I’ve expressed my opinion in this column for over a year – my thoughts and musings about life. I’ve always attempted to form my opinions on any subject by logical reasoning and critical thinking.
Furthermore, I gather as much data as possible from various sources, including direct observation. Notice I don’t use the term “fact”. A fact is a piece of data that no one disputes. Too often, we assume something to be a fact, when it is an opinion.
After I have analyzed any information I can find, I form a tentative conclusion, which I check against my observations in other areas, now and in the future. I consider all my knowledge and understanding to be tentative. None are fully set in stone because the world and its situations are changeable.
That might feel unsettling to some who must hold firm to a set of core beliefs. For some, this could be the view of a supreme being and the accompanying doctrine or rules. For others, it might be the platform of a particular political party. Some may find that science is their bedrock. Those with an inflexible set of beliefs might feel anyone without the same firm foundation to be – well, wishy-washy.
You might wonder how anyone could view all “facts” as tentative when so much of our daily lives depends on countless things we have to assume as absolute facts to exist. Gravity keeps us and everything around us from flying off into space. The physical world constantly reminds us that it exists and will punish us if we dare to think otherwise. If you fail to maintain control of your body and let it fall to the sidewalk, you’ll feel the resulting pain. Failure to exercise reasonable control over your environment will come back to bite you. I’m not just talking about air and water pollution. Failure to wash your dishes results in a stink that will remind you of your neglect.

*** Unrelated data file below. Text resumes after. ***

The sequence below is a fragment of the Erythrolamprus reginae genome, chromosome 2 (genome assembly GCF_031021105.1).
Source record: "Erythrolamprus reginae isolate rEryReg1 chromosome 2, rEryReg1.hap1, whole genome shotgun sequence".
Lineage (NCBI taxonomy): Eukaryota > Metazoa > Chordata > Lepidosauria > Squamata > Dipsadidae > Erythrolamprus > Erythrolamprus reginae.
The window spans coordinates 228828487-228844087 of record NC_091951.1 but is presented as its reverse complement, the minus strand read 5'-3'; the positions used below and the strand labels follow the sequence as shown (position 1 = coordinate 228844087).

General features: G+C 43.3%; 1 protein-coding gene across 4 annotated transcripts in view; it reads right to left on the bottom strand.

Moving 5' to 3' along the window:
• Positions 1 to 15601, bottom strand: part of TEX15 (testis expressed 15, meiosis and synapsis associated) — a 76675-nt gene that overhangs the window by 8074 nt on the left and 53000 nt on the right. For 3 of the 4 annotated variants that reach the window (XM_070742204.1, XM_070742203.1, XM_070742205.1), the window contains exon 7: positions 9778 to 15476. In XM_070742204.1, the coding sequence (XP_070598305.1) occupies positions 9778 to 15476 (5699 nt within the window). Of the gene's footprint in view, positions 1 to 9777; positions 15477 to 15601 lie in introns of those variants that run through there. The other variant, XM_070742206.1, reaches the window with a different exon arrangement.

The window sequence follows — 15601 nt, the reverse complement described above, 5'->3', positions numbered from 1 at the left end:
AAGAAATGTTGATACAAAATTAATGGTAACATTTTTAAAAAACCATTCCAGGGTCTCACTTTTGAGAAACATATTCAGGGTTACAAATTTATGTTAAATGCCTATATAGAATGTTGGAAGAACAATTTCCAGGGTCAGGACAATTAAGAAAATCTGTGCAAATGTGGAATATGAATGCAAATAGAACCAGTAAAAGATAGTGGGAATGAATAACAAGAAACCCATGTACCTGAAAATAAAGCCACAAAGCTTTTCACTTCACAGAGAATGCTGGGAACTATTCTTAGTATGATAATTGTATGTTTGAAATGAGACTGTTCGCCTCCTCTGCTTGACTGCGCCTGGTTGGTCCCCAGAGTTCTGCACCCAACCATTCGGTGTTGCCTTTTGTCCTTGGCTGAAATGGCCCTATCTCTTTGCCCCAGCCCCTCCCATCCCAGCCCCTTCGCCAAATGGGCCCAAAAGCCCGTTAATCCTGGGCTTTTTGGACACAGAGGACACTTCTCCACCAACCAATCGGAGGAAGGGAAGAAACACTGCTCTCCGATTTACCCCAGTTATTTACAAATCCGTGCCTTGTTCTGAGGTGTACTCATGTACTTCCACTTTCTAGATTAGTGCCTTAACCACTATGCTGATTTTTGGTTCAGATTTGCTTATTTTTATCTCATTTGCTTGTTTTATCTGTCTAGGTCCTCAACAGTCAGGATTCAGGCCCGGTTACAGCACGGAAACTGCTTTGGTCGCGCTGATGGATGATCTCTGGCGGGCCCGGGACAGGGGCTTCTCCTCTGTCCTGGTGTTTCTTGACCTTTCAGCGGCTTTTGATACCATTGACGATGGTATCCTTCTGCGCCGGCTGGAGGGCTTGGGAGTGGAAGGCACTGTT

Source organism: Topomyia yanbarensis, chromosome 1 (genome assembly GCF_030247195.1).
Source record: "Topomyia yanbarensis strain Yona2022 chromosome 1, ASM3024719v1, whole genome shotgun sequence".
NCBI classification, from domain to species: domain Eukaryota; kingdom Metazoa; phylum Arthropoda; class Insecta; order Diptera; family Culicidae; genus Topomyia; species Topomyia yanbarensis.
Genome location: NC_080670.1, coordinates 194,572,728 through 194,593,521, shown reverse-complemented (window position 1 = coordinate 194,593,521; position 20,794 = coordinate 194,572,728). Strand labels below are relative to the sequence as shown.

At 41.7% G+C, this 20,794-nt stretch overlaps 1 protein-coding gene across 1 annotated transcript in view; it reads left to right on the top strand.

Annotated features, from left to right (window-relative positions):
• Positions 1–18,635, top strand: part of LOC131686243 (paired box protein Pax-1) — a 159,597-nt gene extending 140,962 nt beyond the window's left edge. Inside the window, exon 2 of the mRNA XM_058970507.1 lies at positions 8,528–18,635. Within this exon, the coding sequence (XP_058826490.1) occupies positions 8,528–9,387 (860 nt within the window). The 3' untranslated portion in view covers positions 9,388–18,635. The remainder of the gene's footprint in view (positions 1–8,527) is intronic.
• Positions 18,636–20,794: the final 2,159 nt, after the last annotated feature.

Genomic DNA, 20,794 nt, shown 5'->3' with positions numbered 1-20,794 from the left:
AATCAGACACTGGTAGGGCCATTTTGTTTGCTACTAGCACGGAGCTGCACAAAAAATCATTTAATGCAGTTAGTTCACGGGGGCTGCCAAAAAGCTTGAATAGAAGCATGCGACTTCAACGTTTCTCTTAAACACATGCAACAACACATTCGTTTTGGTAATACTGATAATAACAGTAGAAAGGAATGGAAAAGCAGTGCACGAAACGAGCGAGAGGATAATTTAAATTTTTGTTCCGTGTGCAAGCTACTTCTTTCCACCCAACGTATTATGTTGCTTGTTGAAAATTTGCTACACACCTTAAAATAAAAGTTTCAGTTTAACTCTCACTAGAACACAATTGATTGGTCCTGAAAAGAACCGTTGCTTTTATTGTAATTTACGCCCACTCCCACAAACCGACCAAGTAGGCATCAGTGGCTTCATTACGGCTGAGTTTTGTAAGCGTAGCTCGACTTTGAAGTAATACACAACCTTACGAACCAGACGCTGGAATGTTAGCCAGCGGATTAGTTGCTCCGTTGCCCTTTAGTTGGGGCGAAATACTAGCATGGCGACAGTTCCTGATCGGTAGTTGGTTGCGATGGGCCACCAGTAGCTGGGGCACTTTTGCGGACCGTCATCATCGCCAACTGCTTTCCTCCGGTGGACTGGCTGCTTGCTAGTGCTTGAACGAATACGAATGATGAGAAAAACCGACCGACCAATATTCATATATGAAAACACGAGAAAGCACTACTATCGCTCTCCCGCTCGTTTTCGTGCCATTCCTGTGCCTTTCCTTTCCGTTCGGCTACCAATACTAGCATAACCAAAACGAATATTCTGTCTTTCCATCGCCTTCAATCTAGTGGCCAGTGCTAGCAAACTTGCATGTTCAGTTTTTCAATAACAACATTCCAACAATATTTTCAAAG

Christians who believe that God created the heavens and earth from nothing in seven days might have no problem believing that God could easily change any law of nature on a whim. For those who only believe in scientific data, their certainties in many things are constantly being challenged by newly discovered data. Much of what was once written as science fiction has become science fact.
Some might feel that certain concepts are constant and can’t or shouldn’t be questioned. The insecure can feel threatened by any presented information contradicting their status quo. It’s easily seen on social media, where opposing points of view clash loudly. People on each side of an issue may feel that their opponent’s path is the road to destruction. It causes both sides to work harder to reinforce their position and negate the other.
I’m willing to accept new information that may modify my beliefs about whether something is true or not, regardless of whether it is considered by most as an absolute, unchangeable fact. I always listen and learn from as many points of view as possible, but I evaluate it for myself. I tend to find that each side has some valid points and that most people have good intentions.
When we habitually close our minds to any new information and seek to avoid acquiring other points of view to evaluate further personally, we do a disservice to ourselves and our connection to all life. My firm conviction is that we are all connected, for better or worse.
But I could be wrong.